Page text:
“I definitely wasn’t expecting anything at all,” said Fritschi, who specializes in the occupational causes of cancer and holds the “distinguished professor” title at Curtin University in Australia. “We were independent and just looked at the science. We had strict rules on what was admissible and came to a conclusion based on that evidence. We made the right decision based on the evidence.”
The team was not charged with doing new research, but rather with reviewing research already conducted, trying to determine how the various findings added up. The members analyzed older research as well as more recent studies, weighed the methods used, the consistency of results and the levels of adherence to research standards.
There were numerous animal studies to pore over, but fewer looking at glyphosate connections to health problems in humans. The evidence with respect to cancer in humans came from studies of exposures, mostly in agricultural settings. The group determined that the best research showed a distinct association between non-Hodgkin lymphoma (NHL) and glyphosate. The team also noted that there were ties linking glyphosate to multiple myeloma, but the evidence for that disease was not as strong as the evidence tying glyphosate to NHL, the group determined.
The team also evaluated several studies that showed animals developed rare kidney tumors and other health problems after exposure. Those studies combined to provide “sufficient evidence” of glyphosate’s carcinogenicity in laboratory animals, the IARC team found. On top of that, the IARC team concluded that there was strong evidence of genotoxicity and oxidative stress from glyphosate, including findings of DNA damage in the peripheral blood of exposed humans. The team also said it was noteworthy that in one study, people showed chromosomal damage after glyphosate formulations were sprayed nearby.
The team ultimately decided the weight of the evidence was not strong enough to say glyphosate was definitively carcinogenic, but there was more than enough evidence for the caveat “probably” carcinogenic.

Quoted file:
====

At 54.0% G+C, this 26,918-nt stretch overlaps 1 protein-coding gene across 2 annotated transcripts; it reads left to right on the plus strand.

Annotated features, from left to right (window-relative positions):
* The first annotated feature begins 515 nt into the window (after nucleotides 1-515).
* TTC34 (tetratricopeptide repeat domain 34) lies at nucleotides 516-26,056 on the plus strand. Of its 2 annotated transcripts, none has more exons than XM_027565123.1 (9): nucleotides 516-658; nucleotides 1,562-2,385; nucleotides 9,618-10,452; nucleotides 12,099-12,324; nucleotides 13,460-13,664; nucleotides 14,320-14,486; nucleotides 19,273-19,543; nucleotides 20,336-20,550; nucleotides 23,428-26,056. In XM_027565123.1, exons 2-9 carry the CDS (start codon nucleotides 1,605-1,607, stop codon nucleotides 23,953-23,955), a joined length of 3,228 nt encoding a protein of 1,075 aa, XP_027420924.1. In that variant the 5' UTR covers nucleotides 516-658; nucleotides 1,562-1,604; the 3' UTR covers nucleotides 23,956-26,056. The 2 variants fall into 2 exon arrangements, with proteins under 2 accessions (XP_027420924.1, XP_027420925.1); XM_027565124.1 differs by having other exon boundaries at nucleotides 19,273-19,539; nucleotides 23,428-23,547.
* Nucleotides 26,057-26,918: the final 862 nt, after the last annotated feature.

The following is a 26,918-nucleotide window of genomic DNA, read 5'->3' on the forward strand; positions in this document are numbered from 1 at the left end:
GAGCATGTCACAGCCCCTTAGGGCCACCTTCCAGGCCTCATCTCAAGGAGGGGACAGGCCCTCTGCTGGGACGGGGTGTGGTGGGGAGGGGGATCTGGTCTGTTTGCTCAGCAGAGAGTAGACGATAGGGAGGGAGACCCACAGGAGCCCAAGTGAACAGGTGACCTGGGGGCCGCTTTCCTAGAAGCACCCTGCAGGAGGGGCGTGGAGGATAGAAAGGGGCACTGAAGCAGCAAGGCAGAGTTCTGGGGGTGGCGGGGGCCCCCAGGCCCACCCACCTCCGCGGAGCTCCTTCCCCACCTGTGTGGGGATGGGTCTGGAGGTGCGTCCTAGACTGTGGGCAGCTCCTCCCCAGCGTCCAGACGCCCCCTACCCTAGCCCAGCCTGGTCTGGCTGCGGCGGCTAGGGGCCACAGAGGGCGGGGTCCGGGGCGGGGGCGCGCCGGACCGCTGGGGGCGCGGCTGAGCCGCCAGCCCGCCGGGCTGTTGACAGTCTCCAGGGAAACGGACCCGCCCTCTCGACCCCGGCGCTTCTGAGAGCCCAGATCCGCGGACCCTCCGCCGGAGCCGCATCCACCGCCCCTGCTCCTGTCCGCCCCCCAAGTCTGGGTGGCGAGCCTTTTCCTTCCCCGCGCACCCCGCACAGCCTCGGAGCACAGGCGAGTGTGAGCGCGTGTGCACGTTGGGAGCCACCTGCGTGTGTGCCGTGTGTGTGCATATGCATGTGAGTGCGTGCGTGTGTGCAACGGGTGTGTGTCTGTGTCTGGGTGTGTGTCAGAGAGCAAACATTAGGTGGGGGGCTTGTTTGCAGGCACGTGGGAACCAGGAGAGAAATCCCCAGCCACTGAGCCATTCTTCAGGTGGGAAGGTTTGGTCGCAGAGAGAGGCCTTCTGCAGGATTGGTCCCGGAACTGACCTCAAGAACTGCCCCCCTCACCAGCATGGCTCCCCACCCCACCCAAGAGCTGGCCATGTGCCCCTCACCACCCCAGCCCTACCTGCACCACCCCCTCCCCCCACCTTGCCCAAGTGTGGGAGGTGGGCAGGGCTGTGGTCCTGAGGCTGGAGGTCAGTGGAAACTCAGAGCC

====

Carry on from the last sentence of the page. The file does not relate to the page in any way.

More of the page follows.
Blair, Forastiere and the others said after the fact that they felt quite comfortable with the work of the IARC team and proud of the thoroughness of what was a complicated undertaking.
“We should all minimize our use as much as possible,” said Fritschi, “The people most at risk are people who use glyphosate a lot, such as farmers and gardeners, and they are the ones who should try and reduce their use,” she said.
Monsanto and other industry players can’t afford for that kind of talk to take root; which is exactly why we’re seeing these extraordinary efforts to undermine the scientists and push EPA to ignore cancer concerns. One letter in particular submitted by CropLife America to EPA this month shows the depths of the industry’s efforts to rein in EPA’s probe of glyphosate.
CropLife told the EPA it was out of line for proclaiming a need for independent research on formulated glyphosate products — such as Roundup. The agency said in September it has been collaborating with the National Toxicology Program of the National Institute of Environmental Health Sciences to develop a research plan to evaluate the role of glyphosate in product formulations and the differences in formulation toxicity. But apparently, it neglected to get industry permission.
Carey Gillam is a veteran journalist, formerly with Reuters, who directs research for U.S. Right to Know, a nonprofit consumer education group focused on food safety and policy matters. Follow @CareyGillam on Twitter https://twitter.com/careygillam.
The views expressed by contributors are their own and not the views of The Hill.